New York City has agreed to pay $18 million to settle dozens of lawsuits filed by protesters, journalists and bystanders who said they were wrongly arrested at the 2004 Republican National Convention and held for hours in makeshift holding cells, lawyers said Wednesday.
The settlement, which must be approved by a federal judge, would end nearly a decade of legal wrangling over more than 1,800 arrests, mostly on charges of disorderly conduct or parading without a permit. Hundreds sued, saying they were illegally arrested by an overzealous police department. Nearly all the arrests were dismissed by the court or the defendants acquitted.
Neal Curley was 17 at the time of his arrest. He had come to the city from Philadelphia with his father to see a show and decided to join one of the protests. Curley was arrested crossing the street and held for 14 hours. In the time the case has been litigated, he graduated from high school and college and now is 26 and working at an art gallery.
"I'm glad it finally happened," he said of the case's end. "I hope it sets and important precedent that the right to free speech and assembly are basic American rights."
Deirdre MacNamara, another woman who sued, said she wasn't even protesting when she was arrested, just out buying a milkshake.
"If this average person can get arrested just walking down the street," she said, everyone should be worried.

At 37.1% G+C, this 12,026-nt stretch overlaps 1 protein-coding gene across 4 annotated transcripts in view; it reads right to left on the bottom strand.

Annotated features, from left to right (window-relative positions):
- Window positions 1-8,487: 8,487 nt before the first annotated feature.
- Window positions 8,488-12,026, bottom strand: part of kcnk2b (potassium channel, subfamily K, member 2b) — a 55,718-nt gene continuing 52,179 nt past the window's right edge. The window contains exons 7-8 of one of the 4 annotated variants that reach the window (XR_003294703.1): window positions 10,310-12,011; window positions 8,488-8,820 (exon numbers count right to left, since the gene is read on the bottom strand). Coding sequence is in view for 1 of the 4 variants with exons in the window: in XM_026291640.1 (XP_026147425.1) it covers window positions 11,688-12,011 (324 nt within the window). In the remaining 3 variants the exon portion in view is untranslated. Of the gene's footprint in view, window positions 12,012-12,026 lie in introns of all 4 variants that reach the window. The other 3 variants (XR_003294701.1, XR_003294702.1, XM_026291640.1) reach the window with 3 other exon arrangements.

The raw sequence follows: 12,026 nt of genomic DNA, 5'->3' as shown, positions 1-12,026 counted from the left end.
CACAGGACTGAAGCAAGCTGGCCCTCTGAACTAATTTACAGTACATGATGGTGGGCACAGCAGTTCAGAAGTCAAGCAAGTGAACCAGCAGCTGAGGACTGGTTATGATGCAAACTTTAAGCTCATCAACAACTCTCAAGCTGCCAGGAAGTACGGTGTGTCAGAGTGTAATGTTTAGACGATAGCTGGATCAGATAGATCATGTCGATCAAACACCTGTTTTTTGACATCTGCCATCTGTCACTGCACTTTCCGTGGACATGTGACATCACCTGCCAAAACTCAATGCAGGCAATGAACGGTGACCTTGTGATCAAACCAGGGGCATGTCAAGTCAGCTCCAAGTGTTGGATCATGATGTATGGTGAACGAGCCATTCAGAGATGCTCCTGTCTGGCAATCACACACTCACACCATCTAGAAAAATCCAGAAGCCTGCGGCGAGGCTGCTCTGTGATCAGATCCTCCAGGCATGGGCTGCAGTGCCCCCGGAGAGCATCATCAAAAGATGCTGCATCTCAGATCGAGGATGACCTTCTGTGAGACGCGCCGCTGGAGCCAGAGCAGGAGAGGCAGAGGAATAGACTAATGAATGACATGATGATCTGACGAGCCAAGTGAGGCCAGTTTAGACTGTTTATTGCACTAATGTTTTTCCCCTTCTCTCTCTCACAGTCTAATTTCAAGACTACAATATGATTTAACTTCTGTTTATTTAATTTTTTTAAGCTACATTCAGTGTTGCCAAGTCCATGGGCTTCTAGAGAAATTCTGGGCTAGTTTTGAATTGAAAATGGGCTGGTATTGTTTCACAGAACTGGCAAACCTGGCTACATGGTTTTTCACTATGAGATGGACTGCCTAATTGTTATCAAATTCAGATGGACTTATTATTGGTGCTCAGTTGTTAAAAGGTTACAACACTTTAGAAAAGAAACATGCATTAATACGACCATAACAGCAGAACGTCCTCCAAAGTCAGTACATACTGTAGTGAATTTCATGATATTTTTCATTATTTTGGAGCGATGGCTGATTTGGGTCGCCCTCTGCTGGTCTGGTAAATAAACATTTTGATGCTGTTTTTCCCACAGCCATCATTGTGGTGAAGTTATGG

Lawyers with the New York Civil Liberties Union had previously asked the judge hearing case to conclude that police didn't have probable cause to make mass arrests during the convention, at which President George W. Bush was nominated for another term.
"This historic settlement sends a clear message," said NYCLU attorney Chris Dunn. "We will not allow the police to stampede the First Amendment rights of protesters."
The city had argued for dismissal, arguing that nearly 800,000 people demonstrated during the convention and only a small fraction of them were arrested. The convention was police by as many as 10,000 officers from the 35,000-member police department, the nation's largest. They were assigned to protect the city from terrorism threats and to cope with tens of thousands of demonstrators.
Both sides said in a joint statement that it was best to settle. The city won't admit guilt under the agreement, which includes about $7 million in attorney fees. Amounts to the plaintiffs will vary from about $1,000 to $20,000 depending on their role in the lawsuits, lawyers said.
City lawyers said it was important to defend the case and noted that police policies used during the convention were upheld.
Mayor Bill de Blasio, who has promised better cooperation with the police department and residents, said he was glad the case was settled.
"I have spoken before about my concerns as to how that situation was handled at the time and I'm glad we're moving forward. And we're going to take a very different view going forward about how we respect people's rights to express themselves," he said.
Prior to Wednesday's announcement, 142 other plaintiffs who sued over the arrests had settled with the city for a total of about $1.8 million, mostly in 2007.
Sarah Coburn, 30, said her arrest at the convention inspired her to become an attorney to fight for the civil rights of others. She was 20 at the time, and was held for 30 hours before she was released. She's now a public defender.
"It was awful to be subjected to those conditions," she said. "I want to make sure no one else has to be."